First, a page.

keyring - Securely store credentials

halonctl keyring [subcommand]

The keyring module is a bit special in that it doesn’t really affect your nodes at all - rather, it’s an interface to halonctl’s own keyring facilities. This uses your system’s password storage to store credentials more securely than it would be to enter them in your configuration files.

It uses the excellent keyring library, which picks the best available out of a number of backends - OSX’s Keychain, Windows’ Credential Vault, Linux’s Secret Service, GNOME Keyring, KDE’s kwallet, etc.


On Linux, if you do not have either GNOME Keyring, kwallet or another Secret Service-compatible facility available, it will fall back to storing credentials in an encrypted file. This is not quite as secure, but still better than plaintext.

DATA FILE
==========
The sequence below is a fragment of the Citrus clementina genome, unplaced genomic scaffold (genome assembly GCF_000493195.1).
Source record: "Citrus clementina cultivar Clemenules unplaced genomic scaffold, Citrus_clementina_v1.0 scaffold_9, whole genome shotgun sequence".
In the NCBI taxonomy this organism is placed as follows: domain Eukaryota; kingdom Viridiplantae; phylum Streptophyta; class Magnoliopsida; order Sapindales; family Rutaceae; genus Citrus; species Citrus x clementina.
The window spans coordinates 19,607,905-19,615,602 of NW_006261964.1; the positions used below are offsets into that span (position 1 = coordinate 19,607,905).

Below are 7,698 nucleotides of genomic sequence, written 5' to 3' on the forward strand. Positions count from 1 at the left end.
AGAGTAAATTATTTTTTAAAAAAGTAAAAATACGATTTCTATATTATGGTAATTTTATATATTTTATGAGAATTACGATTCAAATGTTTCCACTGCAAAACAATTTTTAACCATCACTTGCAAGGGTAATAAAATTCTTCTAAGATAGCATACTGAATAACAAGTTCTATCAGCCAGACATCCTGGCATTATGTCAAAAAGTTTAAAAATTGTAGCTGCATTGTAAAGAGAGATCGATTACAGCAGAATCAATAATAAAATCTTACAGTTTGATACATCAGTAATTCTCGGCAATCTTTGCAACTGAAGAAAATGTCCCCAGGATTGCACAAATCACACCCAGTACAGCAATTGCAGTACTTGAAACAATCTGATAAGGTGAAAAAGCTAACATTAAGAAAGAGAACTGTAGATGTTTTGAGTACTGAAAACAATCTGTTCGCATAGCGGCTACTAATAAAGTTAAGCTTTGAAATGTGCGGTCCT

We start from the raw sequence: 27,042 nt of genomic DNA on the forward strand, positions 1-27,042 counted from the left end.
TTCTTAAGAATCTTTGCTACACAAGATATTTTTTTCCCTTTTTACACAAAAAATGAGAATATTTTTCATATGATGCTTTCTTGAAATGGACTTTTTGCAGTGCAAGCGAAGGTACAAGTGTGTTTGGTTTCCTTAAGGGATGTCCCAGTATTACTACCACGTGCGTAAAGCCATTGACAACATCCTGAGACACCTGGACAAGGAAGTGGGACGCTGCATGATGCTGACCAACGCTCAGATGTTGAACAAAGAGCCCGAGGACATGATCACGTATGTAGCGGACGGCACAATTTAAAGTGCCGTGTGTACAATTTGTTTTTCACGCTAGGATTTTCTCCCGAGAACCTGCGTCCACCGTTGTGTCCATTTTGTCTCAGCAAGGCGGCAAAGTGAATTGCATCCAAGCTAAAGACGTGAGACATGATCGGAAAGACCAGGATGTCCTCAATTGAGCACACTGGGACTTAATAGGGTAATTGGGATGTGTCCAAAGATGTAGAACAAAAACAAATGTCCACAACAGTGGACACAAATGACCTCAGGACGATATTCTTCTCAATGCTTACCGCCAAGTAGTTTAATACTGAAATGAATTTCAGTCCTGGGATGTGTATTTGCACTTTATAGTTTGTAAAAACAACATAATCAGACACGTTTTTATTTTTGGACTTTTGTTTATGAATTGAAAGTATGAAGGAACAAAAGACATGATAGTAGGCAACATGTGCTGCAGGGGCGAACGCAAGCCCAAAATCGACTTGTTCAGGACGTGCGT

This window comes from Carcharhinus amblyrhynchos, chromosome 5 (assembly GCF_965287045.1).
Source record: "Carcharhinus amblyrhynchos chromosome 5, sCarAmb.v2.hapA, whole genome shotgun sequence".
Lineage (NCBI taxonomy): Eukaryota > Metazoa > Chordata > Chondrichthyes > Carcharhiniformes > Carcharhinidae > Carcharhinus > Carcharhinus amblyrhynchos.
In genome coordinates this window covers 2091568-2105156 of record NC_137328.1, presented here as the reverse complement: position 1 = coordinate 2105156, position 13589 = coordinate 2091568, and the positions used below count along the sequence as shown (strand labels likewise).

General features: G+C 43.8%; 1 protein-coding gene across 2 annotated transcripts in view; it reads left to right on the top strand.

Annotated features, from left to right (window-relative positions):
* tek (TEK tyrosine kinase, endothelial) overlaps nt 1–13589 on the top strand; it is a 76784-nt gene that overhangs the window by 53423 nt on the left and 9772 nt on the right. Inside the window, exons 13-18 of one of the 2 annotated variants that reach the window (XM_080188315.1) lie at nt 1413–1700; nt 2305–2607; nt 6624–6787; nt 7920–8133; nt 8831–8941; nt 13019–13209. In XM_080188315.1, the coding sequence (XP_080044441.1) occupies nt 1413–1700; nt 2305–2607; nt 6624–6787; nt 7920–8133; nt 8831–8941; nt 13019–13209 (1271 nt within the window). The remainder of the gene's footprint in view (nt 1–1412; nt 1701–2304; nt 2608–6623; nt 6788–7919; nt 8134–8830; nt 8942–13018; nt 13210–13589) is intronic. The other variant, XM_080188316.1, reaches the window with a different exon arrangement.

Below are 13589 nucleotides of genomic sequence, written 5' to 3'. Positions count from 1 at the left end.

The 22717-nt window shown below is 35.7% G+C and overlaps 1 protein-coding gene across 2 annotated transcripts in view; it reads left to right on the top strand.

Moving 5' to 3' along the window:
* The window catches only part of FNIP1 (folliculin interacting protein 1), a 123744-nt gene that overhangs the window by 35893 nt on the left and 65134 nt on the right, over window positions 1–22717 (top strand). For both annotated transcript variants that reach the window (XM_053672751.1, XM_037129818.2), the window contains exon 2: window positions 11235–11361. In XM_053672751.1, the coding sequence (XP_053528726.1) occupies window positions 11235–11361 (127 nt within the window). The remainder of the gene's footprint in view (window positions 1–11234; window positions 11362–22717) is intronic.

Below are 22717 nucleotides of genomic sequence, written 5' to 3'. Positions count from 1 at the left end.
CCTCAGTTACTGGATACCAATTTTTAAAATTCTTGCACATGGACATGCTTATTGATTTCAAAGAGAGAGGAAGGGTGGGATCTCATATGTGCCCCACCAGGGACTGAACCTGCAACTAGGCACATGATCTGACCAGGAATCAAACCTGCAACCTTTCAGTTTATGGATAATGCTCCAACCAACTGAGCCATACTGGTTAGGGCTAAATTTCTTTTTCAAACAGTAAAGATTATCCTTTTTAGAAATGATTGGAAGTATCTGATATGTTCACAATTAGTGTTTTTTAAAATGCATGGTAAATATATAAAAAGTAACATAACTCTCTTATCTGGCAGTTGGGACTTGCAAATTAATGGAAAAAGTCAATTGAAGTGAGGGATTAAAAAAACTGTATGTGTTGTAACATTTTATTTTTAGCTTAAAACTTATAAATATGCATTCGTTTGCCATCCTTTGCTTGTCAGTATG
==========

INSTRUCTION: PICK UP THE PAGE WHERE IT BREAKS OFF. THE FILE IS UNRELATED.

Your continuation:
keyring status - Checking authentication status

halonctl keyring status

The status subcommand will attempt to authenticate against each configured node, and simply print a yes/no for if each accepted your credentials.

keyring login - Logging into nodes

halonctl keyring login

The login subcommand will go through all of your configured nodes, and ask for a password for any it can’t authenticate against.

Note that it will not typically, ask for your password for every node - nodes that are configured as a cluster will share credentials, and they will only be stored once for the first node it. If one node in an otherwise configured cluster rejects your credentials, it will, however, ask for that one node - nodes’ individual configuration will override those of the cluster.

keyring logout - Logging out of nodes

halonctl keyring logout

The logout subcommand will go through all stored credentials, and ask to delete each entry.

-y --yes

Don’t ask for each node, just delete everything.